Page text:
CREATED BY INSEOK SONG USING MONTAGE - UCLA / GEMINI OBSERVATORY
Astronomers have found evidence for the formation of young rocky planets around the star HD23514, located in the Pleiades star cluster, which is visible in the current evening sky.
Star’s dust could indicate planets
HILO » Astronomers using the Gemini North telescope on Mauna Kea believe they have found the telltale sign of rocky, Earth-like planets around a sunlike star about 400 light-years away in the Pleiades star cluster, Gemini officials announced.
That telltale clue is a large amount of hot dust circling an "adolescent" star with the designation HD23514.
"Adolescent" in this case means about 100 million years old, 45 times younger than our sun, which is 4.5 billion years old. Only one other star in the adolescent range in the entire sky is known to have lots of hot dust around it.
Both stars were discovered and investigated by a team including Joseph Rhee and Benjamin Zukerman of the University of California at Los Angeles and Inseok Song of the Spitzer Science Center.
Large, gaseous planets, like Jupiter, are believed to have been detected around distant stars by the way they make those stars wobble. The studies by Rhee and his colleagues are the first that indicate small, rocky planets like Earth.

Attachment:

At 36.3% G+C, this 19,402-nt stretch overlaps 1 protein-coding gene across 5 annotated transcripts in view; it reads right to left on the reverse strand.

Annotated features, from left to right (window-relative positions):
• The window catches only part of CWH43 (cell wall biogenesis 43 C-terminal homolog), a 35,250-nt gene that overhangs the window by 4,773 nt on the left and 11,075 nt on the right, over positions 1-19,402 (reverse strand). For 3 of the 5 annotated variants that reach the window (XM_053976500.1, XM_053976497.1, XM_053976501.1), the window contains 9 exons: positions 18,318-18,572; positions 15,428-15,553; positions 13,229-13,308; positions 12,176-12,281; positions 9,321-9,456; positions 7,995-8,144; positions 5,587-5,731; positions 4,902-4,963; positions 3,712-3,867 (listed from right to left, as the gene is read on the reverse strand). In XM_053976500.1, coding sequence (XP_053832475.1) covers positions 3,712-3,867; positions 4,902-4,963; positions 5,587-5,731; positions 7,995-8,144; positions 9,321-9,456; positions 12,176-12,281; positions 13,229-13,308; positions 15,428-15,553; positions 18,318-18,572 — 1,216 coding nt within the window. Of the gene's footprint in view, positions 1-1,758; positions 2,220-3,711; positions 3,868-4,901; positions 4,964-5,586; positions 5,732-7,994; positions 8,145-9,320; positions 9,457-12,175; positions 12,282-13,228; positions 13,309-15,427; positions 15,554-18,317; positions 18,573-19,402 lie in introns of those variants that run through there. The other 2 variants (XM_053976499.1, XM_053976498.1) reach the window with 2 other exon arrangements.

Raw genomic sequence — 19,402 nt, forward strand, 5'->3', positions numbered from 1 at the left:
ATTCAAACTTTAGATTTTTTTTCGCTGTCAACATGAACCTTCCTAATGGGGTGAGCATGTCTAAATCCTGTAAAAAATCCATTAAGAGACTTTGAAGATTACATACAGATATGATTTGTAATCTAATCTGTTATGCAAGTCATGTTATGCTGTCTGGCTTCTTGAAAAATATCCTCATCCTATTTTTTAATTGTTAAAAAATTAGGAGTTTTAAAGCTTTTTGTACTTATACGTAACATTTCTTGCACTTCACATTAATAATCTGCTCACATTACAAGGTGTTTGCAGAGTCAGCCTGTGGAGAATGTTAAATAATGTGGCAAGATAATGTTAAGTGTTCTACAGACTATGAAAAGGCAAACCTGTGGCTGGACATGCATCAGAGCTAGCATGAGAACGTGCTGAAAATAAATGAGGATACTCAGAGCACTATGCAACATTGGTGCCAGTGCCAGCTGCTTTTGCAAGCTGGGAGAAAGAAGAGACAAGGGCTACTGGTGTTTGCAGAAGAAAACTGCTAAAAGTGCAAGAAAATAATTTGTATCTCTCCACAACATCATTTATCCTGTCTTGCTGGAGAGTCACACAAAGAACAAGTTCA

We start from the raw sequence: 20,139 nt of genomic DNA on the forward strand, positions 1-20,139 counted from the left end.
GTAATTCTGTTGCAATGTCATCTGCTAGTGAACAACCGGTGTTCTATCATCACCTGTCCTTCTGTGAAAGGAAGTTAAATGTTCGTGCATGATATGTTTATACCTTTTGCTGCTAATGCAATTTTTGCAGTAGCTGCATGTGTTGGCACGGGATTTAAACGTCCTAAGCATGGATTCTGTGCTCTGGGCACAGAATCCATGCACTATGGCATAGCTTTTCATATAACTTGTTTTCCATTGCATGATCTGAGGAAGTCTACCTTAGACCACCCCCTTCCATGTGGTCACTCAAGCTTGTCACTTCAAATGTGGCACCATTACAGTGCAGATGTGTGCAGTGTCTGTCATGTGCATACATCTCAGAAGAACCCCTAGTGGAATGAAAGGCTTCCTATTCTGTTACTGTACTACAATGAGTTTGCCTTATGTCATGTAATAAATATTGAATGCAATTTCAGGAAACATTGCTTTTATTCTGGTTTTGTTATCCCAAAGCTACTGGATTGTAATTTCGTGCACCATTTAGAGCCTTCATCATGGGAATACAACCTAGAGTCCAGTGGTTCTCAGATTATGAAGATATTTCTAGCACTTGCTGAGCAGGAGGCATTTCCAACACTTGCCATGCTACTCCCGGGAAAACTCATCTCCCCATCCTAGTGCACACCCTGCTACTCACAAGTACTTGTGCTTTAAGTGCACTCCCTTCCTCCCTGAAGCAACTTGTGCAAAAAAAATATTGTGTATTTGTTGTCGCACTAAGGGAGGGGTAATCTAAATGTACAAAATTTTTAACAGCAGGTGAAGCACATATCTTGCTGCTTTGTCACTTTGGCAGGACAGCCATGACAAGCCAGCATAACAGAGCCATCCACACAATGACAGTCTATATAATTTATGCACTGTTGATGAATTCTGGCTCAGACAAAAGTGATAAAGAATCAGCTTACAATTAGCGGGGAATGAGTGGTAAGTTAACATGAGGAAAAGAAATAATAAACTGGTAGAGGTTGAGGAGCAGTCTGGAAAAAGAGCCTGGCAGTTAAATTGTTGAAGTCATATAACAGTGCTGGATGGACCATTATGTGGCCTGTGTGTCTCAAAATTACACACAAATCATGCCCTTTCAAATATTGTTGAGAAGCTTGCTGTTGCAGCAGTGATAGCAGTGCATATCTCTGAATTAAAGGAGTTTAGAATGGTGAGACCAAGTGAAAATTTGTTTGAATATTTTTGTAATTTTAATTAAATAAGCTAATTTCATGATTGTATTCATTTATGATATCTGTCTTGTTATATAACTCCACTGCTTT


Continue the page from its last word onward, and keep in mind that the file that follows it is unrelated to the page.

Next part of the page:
Very young stars, perhaps 10 million years old, have lots of dust, but it blows away, clumps into planets or falls into the star by the time the star becomes an adolescent. The dust is lost in a few hundred thousand years, Rhee said.
Since HD23514 is an adolescent, it should have developed planets and lost its dust, the theory goes. The theory says hot dust is still present because two rocky planets smacked into each other relatively recently and left a lot of debris.
This is the same process that is thought to have taken place between the Earth and the moon, but in the far more distant past, more than 4 billion years ago.
"Indeed, the collision that generated the moon sent a comparable mass of debris into interplanetary orbits as is now observed in HD23514," Zukerman said.
Rounding out the similarity to the youthful stage of our own solar system is the fact that the dust around HD23514 is about the same distance from that star as the distance from the sun of our rocky planets from Mercury to Mars.
Rhee believes that the presence of the hot dust is so brief that seeing any such clues to rocky planets means there are probably many more that have passed the dust stage.